HOUSTON – Results of a pilot program suggest that a surgeon-led Clinical Documentation Improvement (CDI) program can improve the accuracy of diagnostic coding, validate the quality of care delivered, and help ensure that hospitals are fairly compensated for the complexity of care they provide.
A comparison of outcomes of cases from four surgical oncologists from the periods before and after implementation of a CDI suggested that the actual case mix index (CMI) was 9% higher than the original charts indicated, a change that would translate into a more than $700,000 increase in reimbursement, said Dr. Keith Gray from the University of Tennessee Medical Center in Knoxville.
“CDI is low-hanging fruit in the era of pay for quality and dwindling hospital margins. Physicians and hospitals can benefit, and surgical oncologists are the natural physicians in the hospital to lead this process, “ Dr. Gray said at the Society of Surgical Oncology 2015 Cancer Symposium.
CDI programs are collaborative efforts between clinicians and health information management professionals, designed to document the quality of care the institution delivers through improved diagnostic coding, he explained.
The benefits of CDI include more accurate reflection of the severity of illness of patients, better sharing of data among caregivers, optimizing of claims processing, and a stronger bottom line.
“We all think we have the sickest patients in the country, and that’s why our results don’t match up. Clinical documentation is an opportunity for you to prove that,” he said.
In the study, a physician extender trained in CDI audited and update all inpatient diagnoses made by four surgical oncologists in a hospital-based practice from November 2012 through May 2013. The diagnoses were listed as being present on admission or recorded during the inpatient stay.
The investigators looked at data on the CMI, average mortality risk, and average severity of illness for 489 patients treated during the study period. These data were compared with a control set from 482 patients treated from March 2011 through October 2012, the period immediately prior to the implementation of the CDI.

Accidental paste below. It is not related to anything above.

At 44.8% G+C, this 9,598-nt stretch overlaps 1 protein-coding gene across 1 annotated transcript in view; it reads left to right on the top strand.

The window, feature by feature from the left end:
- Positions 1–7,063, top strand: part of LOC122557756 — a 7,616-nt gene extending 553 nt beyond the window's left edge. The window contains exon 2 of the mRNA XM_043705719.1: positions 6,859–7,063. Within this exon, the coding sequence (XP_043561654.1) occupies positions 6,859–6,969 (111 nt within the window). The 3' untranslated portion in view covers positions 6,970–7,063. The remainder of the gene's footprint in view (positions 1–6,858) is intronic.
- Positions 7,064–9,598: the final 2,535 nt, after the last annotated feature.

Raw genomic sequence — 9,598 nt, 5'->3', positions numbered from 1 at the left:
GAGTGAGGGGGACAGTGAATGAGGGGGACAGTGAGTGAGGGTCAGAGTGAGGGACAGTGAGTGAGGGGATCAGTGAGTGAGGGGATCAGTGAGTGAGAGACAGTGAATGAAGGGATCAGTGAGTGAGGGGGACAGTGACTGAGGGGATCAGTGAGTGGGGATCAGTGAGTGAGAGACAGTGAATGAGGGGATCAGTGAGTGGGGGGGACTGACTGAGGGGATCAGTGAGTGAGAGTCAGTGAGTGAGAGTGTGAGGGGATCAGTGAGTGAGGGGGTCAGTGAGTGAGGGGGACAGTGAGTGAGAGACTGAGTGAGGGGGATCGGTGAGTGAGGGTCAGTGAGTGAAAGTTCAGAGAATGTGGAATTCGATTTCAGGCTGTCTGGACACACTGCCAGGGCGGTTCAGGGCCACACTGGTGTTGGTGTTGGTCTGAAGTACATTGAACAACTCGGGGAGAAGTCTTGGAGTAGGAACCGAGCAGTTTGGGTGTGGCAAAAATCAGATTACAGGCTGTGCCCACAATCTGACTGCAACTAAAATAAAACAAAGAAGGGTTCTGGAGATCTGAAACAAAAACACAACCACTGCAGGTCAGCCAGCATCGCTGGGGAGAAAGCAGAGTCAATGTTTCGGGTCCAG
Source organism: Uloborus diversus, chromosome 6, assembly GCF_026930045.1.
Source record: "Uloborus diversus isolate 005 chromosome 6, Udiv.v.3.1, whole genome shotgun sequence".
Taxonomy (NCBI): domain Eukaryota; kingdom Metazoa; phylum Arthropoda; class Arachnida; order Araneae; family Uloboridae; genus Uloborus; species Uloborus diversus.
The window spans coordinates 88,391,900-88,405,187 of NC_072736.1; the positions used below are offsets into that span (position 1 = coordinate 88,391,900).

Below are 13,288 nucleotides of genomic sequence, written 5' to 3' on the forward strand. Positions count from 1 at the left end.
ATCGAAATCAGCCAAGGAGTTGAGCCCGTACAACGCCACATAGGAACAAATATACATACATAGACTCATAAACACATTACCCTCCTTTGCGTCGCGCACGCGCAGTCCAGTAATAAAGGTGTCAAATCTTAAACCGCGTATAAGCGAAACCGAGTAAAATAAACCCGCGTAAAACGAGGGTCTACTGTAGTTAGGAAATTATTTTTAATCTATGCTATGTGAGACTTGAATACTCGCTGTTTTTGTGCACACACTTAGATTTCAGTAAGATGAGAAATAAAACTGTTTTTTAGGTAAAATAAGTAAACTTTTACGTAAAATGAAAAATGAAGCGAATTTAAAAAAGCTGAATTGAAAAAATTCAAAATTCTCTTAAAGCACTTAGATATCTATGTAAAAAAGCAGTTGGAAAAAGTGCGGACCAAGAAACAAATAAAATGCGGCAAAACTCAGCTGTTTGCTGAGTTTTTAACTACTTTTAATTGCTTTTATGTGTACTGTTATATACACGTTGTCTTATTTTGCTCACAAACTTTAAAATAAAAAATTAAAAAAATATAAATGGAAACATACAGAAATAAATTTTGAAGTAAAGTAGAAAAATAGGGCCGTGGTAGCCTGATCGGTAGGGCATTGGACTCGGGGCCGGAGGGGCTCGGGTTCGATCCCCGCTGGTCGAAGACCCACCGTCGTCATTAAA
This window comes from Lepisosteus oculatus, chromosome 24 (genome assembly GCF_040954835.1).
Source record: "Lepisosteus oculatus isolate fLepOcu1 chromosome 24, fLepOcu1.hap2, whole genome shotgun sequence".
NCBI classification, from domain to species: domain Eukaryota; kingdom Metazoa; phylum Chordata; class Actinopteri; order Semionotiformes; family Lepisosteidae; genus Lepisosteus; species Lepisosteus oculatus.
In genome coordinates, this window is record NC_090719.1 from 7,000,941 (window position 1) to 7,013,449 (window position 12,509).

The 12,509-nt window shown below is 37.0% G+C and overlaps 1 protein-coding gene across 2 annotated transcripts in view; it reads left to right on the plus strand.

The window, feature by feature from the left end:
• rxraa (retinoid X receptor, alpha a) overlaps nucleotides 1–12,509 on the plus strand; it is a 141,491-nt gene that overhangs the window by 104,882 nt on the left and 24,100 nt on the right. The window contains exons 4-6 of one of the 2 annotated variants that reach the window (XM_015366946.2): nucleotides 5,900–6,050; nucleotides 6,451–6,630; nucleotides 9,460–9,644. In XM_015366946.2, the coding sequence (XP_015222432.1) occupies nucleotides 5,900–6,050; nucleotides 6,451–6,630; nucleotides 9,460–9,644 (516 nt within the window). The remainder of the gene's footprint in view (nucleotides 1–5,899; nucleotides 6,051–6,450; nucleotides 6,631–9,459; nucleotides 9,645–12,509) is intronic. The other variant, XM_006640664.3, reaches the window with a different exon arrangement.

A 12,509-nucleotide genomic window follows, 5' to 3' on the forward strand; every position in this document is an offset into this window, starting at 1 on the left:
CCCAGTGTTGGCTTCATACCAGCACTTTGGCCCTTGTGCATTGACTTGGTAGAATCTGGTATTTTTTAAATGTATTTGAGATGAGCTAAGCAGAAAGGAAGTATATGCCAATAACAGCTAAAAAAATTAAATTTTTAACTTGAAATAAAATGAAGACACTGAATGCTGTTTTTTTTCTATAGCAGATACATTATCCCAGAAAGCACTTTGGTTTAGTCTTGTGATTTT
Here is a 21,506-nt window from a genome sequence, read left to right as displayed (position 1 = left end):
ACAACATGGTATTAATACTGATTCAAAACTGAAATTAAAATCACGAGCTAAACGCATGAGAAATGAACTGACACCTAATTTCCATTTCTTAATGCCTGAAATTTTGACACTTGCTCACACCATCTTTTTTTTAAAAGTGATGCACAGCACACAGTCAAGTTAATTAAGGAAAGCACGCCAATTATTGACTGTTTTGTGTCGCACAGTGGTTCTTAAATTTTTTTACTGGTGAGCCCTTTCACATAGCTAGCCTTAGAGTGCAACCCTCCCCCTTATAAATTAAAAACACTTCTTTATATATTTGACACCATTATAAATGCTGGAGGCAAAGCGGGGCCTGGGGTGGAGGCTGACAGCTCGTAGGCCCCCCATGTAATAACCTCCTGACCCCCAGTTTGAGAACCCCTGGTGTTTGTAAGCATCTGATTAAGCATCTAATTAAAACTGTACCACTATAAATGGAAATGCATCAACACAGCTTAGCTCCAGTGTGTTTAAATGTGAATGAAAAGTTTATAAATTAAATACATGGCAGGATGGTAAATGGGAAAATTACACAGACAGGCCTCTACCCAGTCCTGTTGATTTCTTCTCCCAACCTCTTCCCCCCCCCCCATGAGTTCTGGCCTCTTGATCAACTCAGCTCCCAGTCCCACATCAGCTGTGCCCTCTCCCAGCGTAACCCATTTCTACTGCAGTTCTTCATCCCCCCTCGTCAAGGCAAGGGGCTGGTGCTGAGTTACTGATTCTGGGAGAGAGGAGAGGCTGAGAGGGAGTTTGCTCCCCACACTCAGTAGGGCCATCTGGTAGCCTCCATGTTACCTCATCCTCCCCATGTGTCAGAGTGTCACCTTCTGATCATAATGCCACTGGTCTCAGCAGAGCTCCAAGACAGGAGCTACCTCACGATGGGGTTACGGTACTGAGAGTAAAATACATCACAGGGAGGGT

The authors found that with the clinical documentation program in place, the CMI, risk of mortality estimates, and severity of illness index all increased.
The practice’s mean CMI, for example, increased from 2.38 to 2.59 (P < .001), a 9% relative increase. Dr. Gray noted that every 0.1 change in CMI represents a $700/patient difference in reimbursement. Therefore, the change would translate into a $718,830 relative increase in reimbursement.
Similarly, the severity of illness index, based on patient comorbidities, age, procedures, and principal diagnosis also increased, from a mean of 2.32 for controls to 2.54 during the study period, translating into a 9.5% increase (P < .001).
Risk of mortality estimates – the likelihood of in-hospital death based on comorbidities, age, procedures, and principal diagnosis – also increased, from a mean 1.88 to 2.07, a 10% increase (P < .001).
Although the CMI, risk of mortality, and severity of illness all increased during the study period, compared with the control period, the percentage of cases above the average length of stay, a measure of quality care, declined significantly, from 45.6% pre-CDI to 31.1% after CDI was implemented (P = .0001). Other measures of quality such as the observed to expected mortality ratio, length of stay ratio, and percentage of cases above the average cost also improved, but the changes were not statistically significant.
“CDI is relatively easy to implement with the resources that we have in place, and there’s minimal additional training to become efficient in this process,” Dr. Gray said.
The study was internally funded. Dr. Gray did not report potential conflicts of interest.